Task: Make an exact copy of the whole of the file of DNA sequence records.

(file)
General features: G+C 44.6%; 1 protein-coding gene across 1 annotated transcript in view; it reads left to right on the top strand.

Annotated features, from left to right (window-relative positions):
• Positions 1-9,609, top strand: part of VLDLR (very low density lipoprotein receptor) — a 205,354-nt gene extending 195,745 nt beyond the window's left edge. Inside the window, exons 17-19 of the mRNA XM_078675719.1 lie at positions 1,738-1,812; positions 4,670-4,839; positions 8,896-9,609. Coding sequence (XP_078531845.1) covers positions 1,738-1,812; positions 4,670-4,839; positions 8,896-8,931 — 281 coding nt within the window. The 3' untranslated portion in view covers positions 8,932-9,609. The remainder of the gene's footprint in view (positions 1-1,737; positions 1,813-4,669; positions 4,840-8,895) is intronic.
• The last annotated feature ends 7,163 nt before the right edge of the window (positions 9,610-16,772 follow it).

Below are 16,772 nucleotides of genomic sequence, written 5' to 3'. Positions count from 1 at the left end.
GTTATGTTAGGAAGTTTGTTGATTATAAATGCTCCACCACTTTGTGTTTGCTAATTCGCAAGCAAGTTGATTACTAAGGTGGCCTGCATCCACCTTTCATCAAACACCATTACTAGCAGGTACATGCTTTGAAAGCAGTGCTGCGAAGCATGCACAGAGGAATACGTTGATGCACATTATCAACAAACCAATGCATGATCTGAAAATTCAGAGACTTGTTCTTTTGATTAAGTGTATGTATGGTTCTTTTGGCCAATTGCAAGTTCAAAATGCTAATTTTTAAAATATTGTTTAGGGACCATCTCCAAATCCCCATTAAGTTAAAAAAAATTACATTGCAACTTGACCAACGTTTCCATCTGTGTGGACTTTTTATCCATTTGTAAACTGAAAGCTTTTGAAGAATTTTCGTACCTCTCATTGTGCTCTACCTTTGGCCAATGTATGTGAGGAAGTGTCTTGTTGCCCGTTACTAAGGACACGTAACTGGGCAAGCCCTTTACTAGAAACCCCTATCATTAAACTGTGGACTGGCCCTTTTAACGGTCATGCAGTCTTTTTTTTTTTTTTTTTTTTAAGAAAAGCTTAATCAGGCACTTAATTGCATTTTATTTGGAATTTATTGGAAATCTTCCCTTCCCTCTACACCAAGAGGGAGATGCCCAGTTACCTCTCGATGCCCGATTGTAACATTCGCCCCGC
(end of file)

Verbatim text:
General features: G+C 44.6%; 1 protein-coding gene across 1 annotated transcript in view; it reads left to right on the top strand.

Annotated features, from left to right (window-relative positions):
• Positions 1-9,609, top strand: part of VLDLR (very low density lipoprotein receptor) — a 205,354-nt gene extending 195,745 nt beyond the window's left edge. Inside the window, exons 17-19 of the mRNA XM_078675719.1 lie at positions 1,738-1,812; positions 4,670-4,839; positions 8,896-9,609. Coding sequence (XP_078531845.1) covers positions 1,738-1,812; positions 4,670-4,839; positions 8,896-8,931 — 281 coding nt within the window. The 3' untranslated portion in view covers positions 8,932-9,609. The remainder of the gene's footprint in view (positions 1-1,737; positions 1,813-4,669; positions 4,840-8,895) is intronic.
• The last annotated feature ends 7,163 nt before the right edge of the window (positions 9,610-16,772 follow it).

Below are 16,772 nucleotides of genomic sequence, written 5' to 3'. Positions count from 1 at the left end.
GTTATGTTAGGAAGTTTGTTGATTATAAATGCTCCACCACTTTGTGTTTGCTAATTCGCAAGCAAGTTGATTACTAAGGTGGCCTGCATCCACCTTTCATCAAACACCATTACTAGCAGGTACATGCTTTGAAAGCAGTGCTGCGAAGCATGCACAGAGGAATACGTTGATGCACATTATCAACAAACCAATGCATGATCTGAAAATTCAGAGACTTGTTCTTTTGATTAAGTGTATGTATGGTTCTTTTGGCCAATTGCAAGTTCAAAATGCTAATTTTTAAAATATTGTTTAGGGACCATCTCCAAATCCCCATTAAGTTAAAAAAAATTACATTGCAACTTGACCAACGTTTCCATCTGTGTGGACTTTTTATCCATTTGTAAACTGAAAGCTTTTGAAGAATTTTCGTACCTCTCATTGTGCTCTACCTTTGGCCAATGTATGTGAGGAAGTGTCTTGTTGCCCGTTACTAAGGACACGTAACTGGGCAAGCCCTTTACTAGAAACCCCTATCATTAAACTGTGGACTGGCCCTTTTAACGGTCATGCAGTCTTTTTTTTTTTTTTTTTTTTAAGAAAAGCTTAATCAGGCACTTAATTGCATTTTATTTGGAATTTATTGGAAATCTTCCCTTCCCTCTACACCAAGAGGGAGATGCCCAGTTACCTCTCGATGCCCGATTGTAACATTCGCCCCGC